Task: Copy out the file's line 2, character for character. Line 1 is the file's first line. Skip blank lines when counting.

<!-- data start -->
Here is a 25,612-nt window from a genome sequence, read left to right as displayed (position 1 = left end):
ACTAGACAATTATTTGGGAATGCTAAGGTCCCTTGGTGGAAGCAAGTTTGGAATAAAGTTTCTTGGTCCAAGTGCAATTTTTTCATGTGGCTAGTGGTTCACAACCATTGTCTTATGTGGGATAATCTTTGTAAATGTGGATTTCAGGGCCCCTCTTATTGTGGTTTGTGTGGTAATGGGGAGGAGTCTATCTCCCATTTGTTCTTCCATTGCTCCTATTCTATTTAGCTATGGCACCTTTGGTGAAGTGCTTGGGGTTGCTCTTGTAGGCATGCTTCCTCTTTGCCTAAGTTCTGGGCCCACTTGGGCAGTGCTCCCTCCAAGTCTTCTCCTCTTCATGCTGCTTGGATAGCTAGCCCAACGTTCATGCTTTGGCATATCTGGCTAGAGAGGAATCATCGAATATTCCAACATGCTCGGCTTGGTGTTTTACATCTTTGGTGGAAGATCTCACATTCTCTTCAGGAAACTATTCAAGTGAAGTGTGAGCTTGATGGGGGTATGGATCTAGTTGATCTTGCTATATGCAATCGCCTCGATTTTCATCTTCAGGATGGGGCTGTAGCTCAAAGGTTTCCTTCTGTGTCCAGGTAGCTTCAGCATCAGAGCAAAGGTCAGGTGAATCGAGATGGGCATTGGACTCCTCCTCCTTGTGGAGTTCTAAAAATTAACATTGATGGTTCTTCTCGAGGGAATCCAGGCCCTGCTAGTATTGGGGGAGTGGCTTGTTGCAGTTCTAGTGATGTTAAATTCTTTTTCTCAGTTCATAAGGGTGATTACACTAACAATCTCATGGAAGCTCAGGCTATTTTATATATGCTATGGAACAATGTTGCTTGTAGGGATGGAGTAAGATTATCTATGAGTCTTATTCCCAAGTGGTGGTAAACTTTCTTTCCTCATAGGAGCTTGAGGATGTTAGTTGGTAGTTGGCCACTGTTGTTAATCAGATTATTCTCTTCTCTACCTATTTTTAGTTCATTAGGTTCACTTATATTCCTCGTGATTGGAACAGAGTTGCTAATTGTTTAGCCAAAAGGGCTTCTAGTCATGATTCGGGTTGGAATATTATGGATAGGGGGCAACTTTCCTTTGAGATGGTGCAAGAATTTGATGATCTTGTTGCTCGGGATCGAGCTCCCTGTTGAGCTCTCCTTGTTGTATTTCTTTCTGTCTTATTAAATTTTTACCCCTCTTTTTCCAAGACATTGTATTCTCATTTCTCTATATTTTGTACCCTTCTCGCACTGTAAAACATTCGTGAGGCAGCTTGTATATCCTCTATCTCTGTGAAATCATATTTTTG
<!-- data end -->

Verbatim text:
ACTAGACAATTATTTGGGAATGCTAAGGTCCCTTGGTGGAAGCAAGTTTGGAATAAAGTTTCTTGGTCCAAGTGCAATTTTTTCATGTGGCTAGTGGTTCACAACCATTGTCTTATGTGGGATAATCTTTGTAAATGTGGATTTCAGGGCCCCTCTTATTGTGGTTTGTGTGGTAATGGGGAGGAGTCTATCTCCCATTTGTTCTTCCATTGCTCCTATTCTATTTAGCTATGGCACCTTTGGTGAAGTGCTTGGGGTTGCTCTTGTAGGCATGCTTCCTCTTTGCCTAAGTTCTGGGCCCACTTGGGCAGTGCTCCCTCCAAGTCTTCTCCTCTTCATGCTGCTTGGATAGCTAGCCCAACGTTCATGCTTTGGCATATCTGGCTAGAGAGGAATCATCGAATATTCCAACATGCTCGGCTTGGTGTTTTACATCTTTGGTGGAAGATCTCACATTCTCTTCAGGAAACTATTCAAGTGAAGTGTGAGCTTGATGGGGGTATGGATCTAGTTGATCTTGCTATATGCAATCGCCTCGATTTTCATCTTCAGGATGGGGCTGTAGCTCAAAGGTTTCCTTCTGTGTCCAGGTAGCTTCAGCATCAGAGCAAAGGTCAGGTGAATCGAGATGGGCATTGGACTCCTCCTCCTTGTGGAGTTCTAAAAATTAACATTGATGGTTCTTCTCGAGGGAATCCAGGCCCTGCTAGTATTGGGGGAGTGGCTTGTTGCAGTTCTAGTGATGTTAAATTCTTTTTCTCAGTTCATAAGGGTGATTACACTAACAATCTCATGGAAGCTCAGGCTATTTTATATATGCTATGGAACAATGTTGCTTGTAGGGATGGAGTAAGATTATCTATGAGTCTTATTCCCAAGTGGTGGTAAACTTTCTTTCCTCATAGGAGCTTGAGGATGTTAGTTGGTAGTTGGCCACTGTTGTTAATCAGATTATTCTCTTCTCTACCTATTTTTAGTTCATTAGGTTCACTTATATTCCTCGTGATTGGAACAGAGTTGCTAATTGTTTAGCCAAAAGGGCTTCTAGTCATGATTCGGGTTGGAATATTATGGATAGGGGGCAACTTTCCTTTGAGATGGTGCAAGAATTTGATGATCTTGTTGCTCGGGATCGAGCTCCCTGTTGAGCTCTCCTTGTTGTATTTCTTTCTGTCTTATTAAATTTTTACCCCTCTTTTTCCAAGACATTGTATTCTCATTTCTCTATATTTTGTACCCTTCTCGCACTGTAAAACATTCGTGAGGCAGCTTGTATATCCTCTATCTCTGTGAAATCATATTTTTG